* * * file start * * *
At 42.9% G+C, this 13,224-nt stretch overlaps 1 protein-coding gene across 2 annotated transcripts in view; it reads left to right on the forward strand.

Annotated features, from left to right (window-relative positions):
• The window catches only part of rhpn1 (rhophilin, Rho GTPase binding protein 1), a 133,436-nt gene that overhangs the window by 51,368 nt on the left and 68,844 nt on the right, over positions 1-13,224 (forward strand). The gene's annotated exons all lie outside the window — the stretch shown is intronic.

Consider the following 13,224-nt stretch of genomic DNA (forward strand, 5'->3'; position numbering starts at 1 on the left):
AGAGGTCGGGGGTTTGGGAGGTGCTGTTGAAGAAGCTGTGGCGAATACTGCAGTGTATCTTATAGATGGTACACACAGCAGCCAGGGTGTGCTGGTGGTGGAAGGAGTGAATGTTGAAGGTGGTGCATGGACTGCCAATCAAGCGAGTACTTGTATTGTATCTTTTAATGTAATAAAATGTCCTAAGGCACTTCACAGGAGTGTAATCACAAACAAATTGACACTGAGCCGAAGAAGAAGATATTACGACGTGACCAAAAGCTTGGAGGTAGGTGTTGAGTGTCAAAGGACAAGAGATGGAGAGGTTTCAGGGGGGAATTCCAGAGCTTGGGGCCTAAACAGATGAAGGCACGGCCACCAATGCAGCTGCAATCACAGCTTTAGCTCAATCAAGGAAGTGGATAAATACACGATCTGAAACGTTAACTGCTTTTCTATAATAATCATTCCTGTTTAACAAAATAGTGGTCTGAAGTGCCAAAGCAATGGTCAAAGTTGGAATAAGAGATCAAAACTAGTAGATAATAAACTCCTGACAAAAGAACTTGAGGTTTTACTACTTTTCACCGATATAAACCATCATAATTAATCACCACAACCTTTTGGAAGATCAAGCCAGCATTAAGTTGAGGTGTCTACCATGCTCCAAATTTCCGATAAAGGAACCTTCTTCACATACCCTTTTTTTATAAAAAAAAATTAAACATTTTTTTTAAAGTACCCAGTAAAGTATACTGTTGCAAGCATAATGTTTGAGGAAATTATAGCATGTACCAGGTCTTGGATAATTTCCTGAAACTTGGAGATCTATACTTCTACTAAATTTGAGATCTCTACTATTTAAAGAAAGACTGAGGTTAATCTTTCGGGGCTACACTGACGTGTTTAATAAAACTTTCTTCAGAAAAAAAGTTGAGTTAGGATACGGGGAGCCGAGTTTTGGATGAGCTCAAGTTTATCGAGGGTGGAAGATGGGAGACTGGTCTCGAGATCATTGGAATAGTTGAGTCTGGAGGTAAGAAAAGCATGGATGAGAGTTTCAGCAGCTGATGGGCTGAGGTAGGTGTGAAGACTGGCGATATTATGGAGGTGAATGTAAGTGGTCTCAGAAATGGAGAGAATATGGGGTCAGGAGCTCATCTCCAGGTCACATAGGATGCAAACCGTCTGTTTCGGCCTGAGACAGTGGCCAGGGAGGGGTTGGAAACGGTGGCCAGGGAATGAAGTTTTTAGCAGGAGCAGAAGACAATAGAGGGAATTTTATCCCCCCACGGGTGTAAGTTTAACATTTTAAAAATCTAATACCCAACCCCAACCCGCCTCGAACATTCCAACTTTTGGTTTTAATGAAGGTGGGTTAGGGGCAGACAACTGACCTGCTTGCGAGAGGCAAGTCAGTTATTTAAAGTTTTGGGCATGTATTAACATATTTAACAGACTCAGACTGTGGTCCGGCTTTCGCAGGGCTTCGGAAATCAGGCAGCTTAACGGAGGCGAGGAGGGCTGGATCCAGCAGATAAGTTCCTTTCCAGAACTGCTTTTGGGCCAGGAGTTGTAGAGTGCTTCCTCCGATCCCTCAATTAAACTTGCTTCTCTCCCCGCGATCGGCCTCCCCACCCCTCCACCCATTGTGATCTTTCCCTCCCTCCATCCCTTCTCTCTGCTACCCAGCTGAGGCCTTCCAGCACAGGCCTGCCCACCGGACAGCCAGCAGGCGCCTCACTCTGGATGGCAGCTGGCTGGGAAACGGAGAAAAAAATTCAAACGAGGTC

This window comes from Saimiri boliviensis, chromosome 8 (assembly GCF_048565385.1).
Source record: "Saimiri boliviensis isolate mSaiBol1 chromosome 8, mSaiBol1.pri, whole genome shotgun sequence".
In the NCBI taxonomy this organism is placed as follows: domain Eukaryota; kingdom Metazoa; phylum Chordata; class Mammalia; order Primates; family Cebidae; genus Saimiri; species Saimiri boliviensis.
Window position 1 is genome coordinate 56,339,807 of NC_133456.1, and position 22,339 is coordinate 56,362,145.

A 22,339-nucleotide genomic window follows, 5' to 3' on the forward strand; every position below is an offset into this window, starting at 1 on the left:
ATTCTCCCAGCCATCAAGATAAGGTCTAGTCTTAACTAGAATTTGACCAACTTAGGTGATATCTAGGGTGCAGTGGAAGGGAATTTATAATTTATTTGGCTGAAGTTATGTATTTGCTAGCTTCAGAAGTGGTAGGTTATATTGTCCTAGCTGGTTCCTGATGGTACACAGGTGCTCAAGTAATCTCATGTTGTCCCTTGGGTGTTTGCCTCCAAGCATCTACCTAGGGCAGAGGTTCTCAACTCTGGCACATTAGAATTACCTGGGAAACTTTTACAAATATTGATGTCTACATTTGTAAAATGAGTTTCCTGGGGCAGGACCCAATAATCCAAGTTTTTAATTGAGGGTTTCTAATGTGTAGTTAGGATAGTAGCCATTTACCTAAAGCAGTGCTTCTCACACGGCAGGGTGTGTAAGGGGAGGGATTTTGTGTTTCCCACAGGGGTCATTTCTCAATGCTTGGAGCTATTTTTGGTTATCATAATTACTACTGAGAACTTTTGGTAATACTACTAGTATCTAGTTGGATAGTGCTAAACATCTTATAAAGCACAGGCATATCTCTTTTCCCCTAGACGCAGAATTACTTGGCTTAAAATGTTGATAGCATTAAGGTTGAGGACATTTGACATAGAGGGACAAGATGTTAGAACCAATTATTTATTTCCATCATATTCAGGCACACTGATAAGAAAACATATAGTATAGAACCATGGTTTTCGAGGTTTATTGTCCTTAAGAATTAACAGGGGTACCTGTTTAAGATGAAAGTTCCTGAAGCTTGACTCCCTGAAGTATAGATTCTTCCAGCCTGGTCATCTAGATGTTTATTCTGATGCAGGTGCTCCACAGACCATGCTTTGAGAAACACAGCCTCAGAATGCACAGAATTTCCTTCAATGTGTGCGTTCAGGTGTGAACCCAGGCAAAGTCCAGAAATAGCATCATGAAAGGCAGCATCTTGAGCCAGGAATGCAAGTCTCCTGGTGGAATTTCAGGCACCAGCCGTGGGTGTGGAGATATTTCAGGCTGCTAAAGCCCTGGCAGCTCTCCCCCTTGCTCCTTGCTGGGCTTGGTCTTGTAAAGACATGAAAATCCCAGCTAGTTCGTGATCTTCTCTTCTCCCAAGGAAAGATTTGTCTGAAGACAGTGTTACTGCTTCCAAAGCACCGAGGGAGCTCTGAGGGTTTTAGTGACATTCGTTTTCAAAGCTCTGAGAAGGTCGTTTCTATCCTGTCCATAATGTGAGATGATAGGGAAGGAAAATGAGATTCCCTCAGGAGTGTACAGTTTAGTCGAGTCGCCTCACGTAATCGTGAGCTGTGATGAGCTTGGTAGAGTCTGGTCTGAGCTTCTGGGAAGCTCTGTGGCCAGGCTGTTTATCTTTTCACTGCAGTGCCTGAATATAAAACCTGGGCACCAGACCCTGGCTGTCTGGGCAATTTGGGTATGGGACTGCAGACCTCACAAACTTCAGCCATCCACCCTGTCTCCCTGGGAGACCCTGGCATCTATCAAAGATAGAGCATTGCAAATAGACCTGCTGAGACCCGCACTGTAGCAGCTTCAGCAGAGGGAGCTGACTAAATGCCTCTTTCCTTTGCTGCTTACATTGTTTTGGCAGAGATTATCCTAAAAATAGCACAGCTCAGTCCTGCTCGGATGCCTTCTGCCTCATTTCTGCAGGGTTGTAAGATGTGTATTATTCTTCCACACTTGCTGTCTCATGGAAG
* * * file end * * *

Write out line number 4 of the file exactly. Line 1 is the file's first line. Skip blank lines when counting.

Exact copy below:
Consider the following 13,224-nt stretch of genomic DNA (forward strand, 5'->3'; position numbering starts at 1 on the left):